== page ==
The police were contacted and a search of the New Mexico mountains began. Thousands of people volunteered to aid in the hunt, but not all were orchestrated with the police, which caused things to become disorganized.
The Associated Press picked up on the story as word spread across the nation over the next few days. As the time faded away, so did Larry’s signal, which the authorities assumed meant that the CB radio battery was dying out. This made a successful end to the search all the more urgent. Five days after the first call outs from Larry the police still had no vehicle and finally Larry stopped broadcasting as well. Since no reports came in from anywhere about a missing father and son, the authorities officially ruled the whole thing a hoax and canceled the mission to save Larry. Whether it all really a sham or not remains a mystery.
On June 13th, 1994 thirteen year old San Antonio native Nicholas Barclay was playing basketball with his friends. He called his mother for a ride home, but she was asleep and his brother refused to wake her up. Barclay never came home. Over three years later in October of 1997 his family was shocked to receive word that Nicholas had been located in a youth shelter in Linares, Spain. He told local officials he had been abducted and taken into Europe to become part of a pedophile ring before he managed to escape.
Barclay’s sister was flown into Spain where she identified Nicholas and took him back home to Texas. Once back home, some felt his appearance had changed too dramatically and something was amiss. His family accepted him as their lost son however and he resumed his former life. The FBI wanted to close the case, so they took DNA and fingerprint samples from the teen. The results conclusively proved that “Nicholas” was actually twenty-three year old French con artist Frederic Bourdin. Bourdin was arrested and admitted he had impersonated a director for the national center for missing children and then pulled info from their computers in order to assume the identity of Barclay. Bourdin ended up sentenced to six years in prison for perjury and passport fraud. He has since been released and deported back to Europe, where he continued to assume the identity of missing minors. The real story of what happened to Nicholas Barclay remains a mystery.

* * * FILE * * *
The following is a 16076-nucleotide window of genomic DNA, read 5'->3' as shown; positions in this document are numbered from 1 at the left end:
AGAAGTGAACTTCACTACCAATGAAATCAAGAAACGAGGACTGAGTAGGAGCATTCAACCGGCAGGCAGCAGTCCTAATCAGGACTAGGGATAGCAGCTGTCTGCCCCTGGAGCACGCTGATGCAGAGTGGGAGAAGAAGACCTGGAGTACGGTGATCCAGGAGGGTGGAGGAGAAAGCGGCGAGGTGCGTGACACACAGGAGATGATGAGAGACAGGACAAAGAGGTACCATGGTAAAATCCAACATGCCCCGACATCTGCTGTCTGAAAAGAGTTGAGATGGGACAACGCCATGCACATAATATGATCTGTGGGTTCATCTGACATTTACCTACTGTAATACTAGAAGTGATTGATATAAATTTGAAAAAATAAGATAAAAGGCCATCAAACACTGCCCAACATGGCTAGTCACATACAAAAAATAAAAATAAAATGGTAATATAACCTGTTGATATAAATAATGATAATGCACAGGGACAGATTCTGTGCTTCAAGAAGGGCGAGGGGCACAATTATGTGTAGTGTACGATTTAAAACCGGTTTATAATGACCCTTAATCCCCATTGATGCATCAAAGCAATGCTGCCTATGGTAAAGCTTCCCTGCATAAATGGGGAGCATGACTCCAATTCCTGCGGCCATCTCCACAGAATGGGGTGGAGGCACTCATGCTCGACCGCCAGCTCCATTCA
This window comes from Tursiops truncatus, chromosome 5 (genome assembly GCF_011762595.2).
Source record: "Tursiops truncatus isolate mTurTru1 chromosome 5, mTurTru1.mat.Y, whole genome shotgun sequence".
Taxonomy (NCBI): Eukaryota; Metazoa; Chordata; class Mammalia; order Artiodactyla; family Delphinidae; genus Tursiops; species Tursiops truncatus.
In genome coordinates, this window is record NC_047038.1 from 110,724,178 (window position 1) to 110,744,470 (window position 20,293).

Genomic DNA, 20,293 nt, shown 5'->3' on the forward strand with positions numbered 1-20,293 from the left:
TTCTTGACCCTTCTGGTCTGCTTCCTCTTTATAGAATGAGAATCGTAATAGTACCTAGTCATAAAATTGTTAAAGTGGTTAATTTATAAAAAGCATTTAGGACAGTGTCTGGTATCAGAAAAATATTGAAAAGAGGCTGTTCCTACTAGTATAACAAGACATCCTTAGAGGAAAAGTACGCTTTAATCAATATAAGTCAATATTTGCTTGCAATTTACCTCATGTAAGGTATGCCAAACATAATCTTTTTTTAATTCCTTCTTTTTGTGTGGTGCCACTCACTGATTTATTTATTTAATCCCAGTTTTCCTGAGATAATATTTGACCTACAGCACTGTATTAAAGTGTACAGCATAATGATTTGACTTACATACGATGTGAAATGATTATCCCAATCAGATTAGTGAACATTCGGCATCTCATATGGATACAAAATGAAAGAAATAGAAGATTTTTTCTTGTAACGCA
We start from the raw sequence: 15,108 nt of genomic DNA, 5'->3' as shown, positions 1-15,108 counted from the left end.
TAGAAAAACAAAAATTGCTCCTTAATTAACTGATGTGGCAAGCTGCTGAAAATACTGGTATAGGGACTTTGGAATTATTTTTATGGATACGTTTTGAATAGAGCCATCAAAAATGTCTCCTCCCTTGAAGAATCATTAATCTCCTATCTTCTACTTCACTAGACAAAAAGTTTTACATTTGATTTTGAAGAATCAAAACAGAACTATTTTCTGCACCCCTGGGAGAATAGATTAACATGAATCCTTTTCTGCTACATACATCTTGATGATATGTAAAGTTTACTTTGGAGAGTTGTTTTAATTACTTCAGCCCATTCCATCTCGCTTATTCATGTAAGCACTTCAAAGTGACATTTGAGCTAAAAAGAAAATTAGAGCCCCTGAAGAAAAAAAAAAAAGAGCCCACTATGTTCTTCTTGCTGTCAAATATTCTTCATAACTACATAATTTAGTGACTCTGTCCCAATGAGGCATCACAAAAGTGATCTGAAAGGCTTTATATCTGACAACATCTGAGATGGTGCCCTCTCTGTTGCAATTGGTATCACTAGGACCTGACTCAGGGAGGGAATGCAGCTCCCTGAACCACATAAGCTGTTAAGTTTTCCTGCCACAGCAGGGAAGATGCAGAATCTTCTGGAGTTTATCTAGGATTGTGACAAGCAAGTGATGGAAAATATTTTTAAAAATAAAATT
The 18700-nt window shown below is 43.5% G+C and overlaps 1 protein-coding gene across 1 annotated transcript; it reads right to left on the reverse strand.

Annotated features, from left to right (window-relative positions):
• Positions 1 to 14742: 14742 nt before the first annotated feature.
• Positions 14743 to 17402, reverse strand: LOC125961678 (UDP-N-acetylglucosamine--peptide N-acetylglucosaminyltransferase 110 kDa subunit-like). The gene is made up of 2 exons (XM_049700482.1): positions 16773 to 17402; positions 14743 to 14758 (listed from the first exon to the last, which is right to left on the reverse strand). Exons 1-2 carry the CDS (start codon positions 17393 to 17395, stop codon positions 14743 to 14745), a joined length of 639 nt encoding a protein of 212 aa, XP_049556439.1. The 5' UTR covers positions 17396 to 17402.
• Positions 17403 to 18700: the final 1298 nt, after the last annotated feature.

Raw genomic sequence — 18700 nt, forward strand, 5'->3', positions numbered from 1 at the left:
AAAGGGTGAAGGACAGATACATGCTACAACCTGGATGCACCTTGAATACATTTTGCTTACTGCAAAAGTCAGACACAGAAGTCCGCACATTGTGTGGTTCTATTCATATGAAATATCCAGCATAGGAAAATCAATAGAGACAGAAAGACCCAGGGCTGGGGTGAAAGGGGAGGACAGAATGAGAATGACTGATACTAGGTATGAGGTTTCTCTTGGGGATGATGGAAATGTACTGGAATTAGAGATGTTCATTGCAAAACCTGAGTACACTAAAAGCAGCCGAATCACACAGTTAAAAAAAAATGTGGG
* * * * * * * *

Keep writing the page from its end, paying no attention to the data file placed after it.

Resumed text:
Stonehenge has long been a place of wonderment and some find it to be a place of mystery. It was also the sight of one of the stranger disappearances ever noted: In August of 1971 Stonehenge was not yet a place that was under protection from the general public and it was a favorite spot of local “hippies” to engage in their drinking, drugs and general merriment. One night a storm came through around 2 a.m. and lightning strikes soon followed. Two independent witnesses, a local farmer and a police officer from the region both claimed to see the lightning strike the stone pillars of Stonehenge. A blue light came over the area that was so intense that the men had to shield their eyes. Suddenly the hippies camping there started to scream intensely. By the time the men arrived to help, the area was vacated. The men found charred tent pegs and the remains of the camping gear. Five campers went missing. The letters of one of the women who vanished was found after the fact and they strongly suggest something other worldly or supernatural occurred. You can read those here:
Author’s note: Creepy Pasta is a site that has helped spread fake things such as “Slenderman” and such but googling “Stonehenge Hippies” brings up several other sites listing the case, so you can be your own judge on it’s validity.